Kentucky Football: The future of Kentucky’s record-setting rushing game is bright with return of Benny Snell, recently named Freshman All-American
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Sep 17, 2016; Lexington, KY, USA; Kentucky Wildcats running back Benny Snell Jr (26) runs the ball for a touchdown against the New Mexico State Aggies in the first half at Commonwealth Stadium. Mandatory Credit: Mark Zerof-USA TODAY Sports
Though the Cats lose some serious depth at the running back position with the graduation of Jojo Kemp and Boom Williams declaring the NFL Draft after his junior season, the future of the running game remains bright.
Nothing brought that more into focus than the reminder last week when Benny Snell, Jr., was named to the Football Writers Association of America (FWAA) Freshman All-America Team, presented by Sound Mind Body Camps.
While Jojo brought spark, and Boom brought the big-play explosiveness, it was Snell, arguably that made the biggest impact on Kentucky becoming a running powerhouse, ultimately ranking 16th in the country. Kentucky’s backs rushed for 3,044 yards for the season, with 1,091 and 13 touchdowns coming from Snell, who set a Kentucky freshman rushing records in the process.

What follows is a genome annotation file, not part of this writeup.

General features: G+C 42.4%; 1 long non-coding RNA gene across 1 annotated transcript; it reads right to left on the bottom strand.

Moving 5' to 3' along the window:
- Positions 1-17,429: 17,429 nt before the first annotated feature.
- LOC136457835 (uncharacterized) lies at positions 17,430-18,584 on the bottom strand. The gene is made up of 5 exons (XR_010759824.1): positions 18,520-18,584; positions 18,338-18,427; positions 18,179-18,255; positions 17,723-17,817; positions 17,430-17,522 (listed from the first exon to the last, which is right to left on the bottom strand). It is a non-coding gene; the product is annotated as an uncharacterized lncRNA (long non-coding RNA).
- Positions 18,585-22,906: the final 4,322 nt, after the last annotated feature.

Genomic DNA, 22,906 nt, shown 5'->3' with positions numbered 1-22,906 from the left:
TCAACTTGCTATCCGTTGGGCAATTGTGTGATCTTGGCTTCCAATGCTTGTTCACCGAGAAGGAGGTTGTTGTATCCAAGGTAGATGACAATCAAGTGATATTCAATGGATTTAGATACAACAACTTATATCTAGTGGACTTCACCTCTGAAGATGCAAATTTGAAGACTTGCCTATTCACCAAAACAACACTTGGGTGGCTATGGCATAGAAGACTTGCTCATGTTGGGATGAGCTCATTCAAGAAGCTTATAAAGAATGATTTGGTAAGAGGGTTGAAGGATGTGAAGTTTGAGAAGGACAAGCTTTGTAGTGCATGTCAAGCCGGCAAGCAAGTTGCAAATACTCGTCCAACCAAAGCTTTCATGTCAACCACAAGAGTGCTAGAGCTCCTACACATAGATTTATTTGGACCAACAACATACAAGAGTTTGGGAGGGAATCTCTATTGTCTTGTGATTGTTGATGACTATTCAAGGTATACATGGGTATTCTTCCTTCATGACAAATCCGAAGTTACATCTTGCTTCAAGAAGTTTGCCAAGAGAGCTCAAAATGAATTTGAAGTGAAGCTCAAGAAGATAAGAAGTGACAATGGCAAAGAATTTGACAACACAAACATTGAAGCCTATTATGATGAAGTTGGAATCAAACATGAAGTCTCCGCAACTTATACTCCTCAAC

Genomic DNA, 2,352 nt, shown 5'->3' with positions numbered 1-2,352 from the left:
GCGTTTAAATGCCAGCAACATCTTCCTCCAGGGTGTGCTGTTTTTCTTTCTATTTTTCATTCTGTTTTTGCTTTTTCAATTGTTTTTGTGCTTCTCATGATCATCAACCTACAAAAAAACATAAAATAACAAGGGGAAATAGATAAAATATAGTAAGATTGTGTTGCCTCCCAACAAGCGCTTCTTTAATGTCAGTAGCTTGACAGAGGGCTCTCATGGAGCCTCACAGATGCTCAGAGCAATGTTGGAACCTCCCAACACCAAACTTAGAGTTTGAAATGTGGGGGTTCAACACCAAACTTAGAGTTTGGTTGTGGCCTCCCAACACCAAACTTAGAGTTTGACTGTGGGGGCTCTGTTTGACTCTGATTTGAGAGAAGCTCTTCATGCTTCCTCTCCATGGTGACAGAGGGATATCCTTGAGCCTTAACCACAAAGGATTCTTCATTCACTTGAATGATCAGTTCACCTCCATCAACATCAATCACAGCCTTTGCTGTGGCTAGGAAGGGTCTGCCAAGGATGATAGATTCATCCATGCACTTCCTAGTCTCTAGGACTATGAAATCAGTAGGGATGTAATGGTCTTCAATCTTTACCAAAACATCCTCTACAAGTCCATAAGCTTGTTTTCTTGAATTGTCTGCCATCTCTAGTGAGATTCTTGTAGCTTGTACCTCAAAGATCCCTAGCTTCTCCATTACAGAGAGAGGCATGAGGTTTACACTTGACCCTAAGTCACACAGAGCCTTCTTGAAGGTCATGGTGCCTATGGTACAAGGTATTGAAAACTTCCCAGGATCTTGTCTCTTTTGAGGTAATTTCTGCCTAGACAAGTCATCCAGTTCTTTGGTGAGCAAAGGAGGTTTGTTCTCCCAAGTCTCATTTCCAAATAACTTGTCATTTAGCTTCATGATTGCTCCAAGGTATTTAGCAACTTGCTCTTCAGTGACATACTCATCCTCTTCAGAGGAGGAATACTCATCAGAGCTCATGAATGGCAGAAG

Snell helped lead the Cats to become only the second team in school history to rush for more than 3,000 yards in a season, second only to the 1974 squad that rumbled for 3,124 yards, when offenses were truly of another era. But this year’s team rushed for 5.4 yards per rushing attempt, a new school record, while tying the 1949 Wildcats with 30 rushing touchdowns.
Snell ultimately became the key cog in a Kentucky offense that was forced to reinvent itself on the fly. The injury to starting quarterback Drew Barker necessitated a change in offensive philosophy, which gave backup quarterback Stephen Johnson the tools he needed to grow into the new role. And that new philosophy centered on pounding the rock. During the third game of the season, Snell, remarkably, got his first carries of the season – and he never looked back.
The Westerville, Ohio native, famously from the Wildcat formation, carried the Cats on his back at times, notably in the final drive against South Carolina, where Kentucky arguably first began to impose its will on opposing SEC defenses with the rushing attack.